While the BEA Guidelines (Broadcast Editor’s Association) sought responsible and sensitive coverage, they seem to have turned a blind eye to the online divisions of their channels which participated in the coverage frenzy. Did the BEA not anticipate that such a loophole could be taken advantage of? Or were these guidelines issued to merely to pacify the new PCI Chief’s tirade against broadcasting celebrities and fashion? Surprisingly, while these guidelines were widely reported by the media, the BEA website itself carried no information on this.

For starters, the 10 point-guideline, as reported by the media, was shallow. No news organization highlighted this, possibly because they were in the midst of chasing the bigger story – Baby B’s birth. Let us analyse some of the guidelines that were reported.

1. No pre-coverage of the event – How do you define Pre-coverage? The broadcast media (and its online portals) have been actively reporting the Bachchan pregnancy since it was announced in June.

2. The story of the birth and baby to be run after official announcement from the family – Considering everything from what Aishwarya ate and wore to when she was admitted in the hospital was covered, what would be left of “the story of the birth”? The baby would obviously have to be born before anyone reported about its birth. As for official communication, only tweets sent by the father and grandfather were used in the news reports. Since when have we started considering tweets as official announcements? In the past there have been several instances of celebrity tweets being “mis-interpreted” by the media leading to “formal” clearing up of the air at press conferences.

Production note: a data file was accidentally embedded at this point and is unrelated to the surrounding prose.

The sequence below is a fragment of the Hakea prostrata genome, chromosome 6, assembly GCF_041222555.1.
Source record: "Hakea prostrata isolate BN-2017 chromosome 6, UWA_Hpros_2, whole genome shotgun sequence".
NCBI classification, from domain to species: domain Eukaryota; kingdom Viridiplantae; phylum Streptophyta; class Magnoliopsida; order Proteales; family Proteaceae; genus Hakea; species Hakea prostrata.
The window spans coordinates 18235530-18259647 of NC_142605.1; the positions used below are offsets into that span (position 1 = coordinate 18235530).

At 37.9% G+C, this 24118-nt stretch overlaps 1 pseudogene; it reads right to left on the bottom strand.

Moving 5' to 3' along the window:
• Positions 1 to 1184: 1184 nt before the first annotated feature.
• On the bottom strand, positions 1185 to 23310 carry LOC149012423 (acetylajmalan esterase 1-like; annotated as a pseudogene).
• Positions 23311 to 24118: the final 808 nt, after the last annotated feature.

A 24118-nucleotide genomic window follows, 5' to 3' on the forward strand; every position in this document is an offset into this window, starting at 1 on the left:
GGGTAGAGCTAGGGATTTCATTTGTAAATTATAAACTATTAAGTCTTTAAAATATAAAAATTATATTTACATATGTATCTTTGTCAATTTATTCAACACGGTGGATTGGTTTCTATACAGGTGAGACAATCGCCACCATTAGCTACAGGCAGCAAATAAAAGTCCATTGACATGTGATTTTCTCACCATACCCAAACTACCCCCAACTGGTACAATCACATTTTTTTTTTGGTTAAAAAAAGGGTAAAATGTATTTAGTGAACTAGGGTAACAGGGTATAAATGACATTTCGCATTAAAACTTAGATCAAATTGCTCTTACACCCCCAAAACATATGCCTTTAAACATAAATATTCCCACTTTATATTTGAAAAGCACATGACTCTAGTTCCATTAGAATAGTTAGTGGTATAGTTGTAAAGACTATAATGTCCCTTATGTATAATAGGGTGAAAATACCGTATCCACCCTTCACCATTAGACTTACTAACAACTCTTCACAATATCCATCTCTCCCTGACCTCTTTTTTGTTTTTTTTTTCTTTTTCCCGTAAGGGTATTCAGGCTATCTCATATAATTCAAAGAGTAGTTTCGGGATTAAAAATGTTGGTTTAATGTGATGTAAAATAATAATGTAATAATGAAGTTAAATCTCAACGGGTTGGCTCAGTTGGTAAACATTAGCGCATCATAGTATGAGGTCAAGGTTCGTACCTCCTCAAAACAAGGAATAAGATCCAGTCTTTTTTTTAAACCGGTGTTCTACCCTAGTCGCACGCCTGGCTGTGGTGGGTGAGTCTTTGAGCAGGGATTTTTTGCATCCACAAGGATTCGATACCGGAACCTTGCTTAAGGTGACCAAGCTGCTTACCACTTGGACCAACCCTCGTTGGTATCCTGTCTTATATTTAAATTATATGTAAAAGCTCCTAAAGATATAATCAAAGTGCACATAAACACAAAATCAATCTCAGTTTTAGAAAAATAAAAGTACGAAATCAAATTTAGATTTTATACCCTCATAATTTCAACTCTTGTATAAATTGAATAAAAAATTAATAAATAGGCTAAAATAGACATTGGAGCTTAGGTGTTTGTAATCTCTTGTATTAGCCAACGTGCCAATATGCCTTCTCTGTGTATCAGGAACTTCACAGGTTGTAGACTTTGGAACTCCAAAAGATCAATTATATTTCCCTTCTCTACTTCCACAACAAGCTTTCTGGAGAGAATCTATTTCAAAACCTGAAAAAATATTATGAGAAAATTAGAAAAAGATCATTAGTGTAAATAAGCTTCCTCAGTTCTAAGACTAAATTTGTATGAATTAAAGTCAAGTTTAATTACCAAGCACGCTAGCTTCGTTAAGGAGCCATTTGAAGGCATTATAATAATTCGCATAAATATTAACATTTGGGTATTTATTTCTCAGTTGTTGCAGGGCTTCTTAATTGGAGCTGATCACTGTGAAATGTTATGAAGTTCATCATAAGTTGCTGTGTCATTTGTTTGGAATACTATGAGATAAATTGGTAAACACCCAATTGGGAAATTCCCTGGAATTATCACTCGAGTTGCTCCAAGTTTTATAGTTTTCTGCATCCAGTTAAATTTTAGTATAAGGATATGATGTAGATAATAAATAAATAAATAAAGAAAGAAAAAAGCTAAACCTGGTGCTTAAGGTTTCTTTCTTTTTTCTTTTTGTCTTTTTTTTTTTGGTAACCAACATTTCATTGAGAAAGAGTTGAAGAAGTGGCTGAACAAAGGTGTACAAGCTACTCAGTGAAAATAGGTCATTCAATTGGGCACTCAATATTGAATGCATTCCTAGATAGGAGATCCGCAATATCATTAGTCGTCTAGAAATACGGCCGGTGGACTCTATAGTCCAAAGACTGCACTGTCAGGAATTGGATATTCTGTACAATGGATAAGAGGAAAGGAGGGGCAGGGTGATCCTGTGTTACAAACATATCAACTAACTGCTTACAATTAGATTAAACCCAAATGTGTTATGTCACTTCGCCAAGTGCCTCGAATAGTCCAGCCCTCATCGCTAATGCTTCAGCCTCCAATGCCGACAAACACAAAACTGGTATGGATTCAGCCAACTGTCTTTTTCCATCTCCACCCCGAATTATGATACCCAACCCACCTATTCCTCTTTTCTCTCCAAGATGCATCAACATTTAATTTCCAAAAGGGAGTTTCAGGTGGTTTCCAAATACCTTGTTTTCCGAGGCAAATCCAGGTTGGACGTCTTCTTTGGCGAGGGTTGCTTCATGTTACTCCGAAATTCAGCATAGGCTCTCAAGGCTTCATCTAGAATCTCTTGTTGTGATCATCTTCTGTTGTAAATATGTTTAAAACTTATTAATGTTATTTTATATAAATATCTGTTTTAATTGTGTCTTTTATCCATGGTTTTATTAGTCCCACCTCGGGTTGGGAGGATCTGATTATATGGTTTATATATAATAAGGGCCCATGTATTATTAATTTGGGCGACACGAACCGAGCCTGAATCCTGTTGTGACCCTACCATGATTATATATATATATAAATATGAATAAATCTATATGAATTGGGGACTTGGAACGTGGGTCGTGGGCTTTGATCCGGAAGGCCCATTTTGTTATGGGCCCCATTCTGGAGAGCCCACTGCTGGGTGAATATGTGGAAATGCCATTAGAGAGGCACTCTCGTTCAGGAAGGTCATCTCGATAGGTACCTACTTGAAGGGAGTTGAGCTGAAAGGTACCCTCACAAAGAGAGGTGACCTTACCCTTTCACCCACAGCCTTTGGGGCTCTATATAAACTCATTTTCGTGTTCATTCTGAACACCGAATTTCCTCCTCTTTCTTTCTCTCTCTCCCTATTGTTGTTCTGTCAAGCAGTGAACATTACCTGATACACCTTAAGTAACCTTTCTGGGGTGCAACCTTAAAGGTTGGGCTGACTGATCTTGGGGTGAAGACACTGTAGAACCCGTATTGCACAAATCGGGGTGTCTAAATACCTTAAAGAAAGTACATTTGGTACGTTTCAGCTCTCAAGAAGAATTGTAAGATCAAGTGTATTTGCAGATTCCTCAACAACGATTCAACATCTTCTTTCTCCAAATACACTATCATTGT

3. No outdoor broadcast vans to be placed outside the hospital – The lady is not having her delivery in a government hospital. She has opted for a private fortress of a hospital in the full knowledge that 17 acres of land surrounded by considerable security and a massive entrance, will not allow any clear visuals for broadcast on TV. Even if one was to shoot the story via helicopter, they wouldn’t get visuals. Had OB vans been allowed outside the hospital, would journalists do a live broadcast of her admission to the hospital at 11:30 pm? Mostly not, considering it is way past prime time.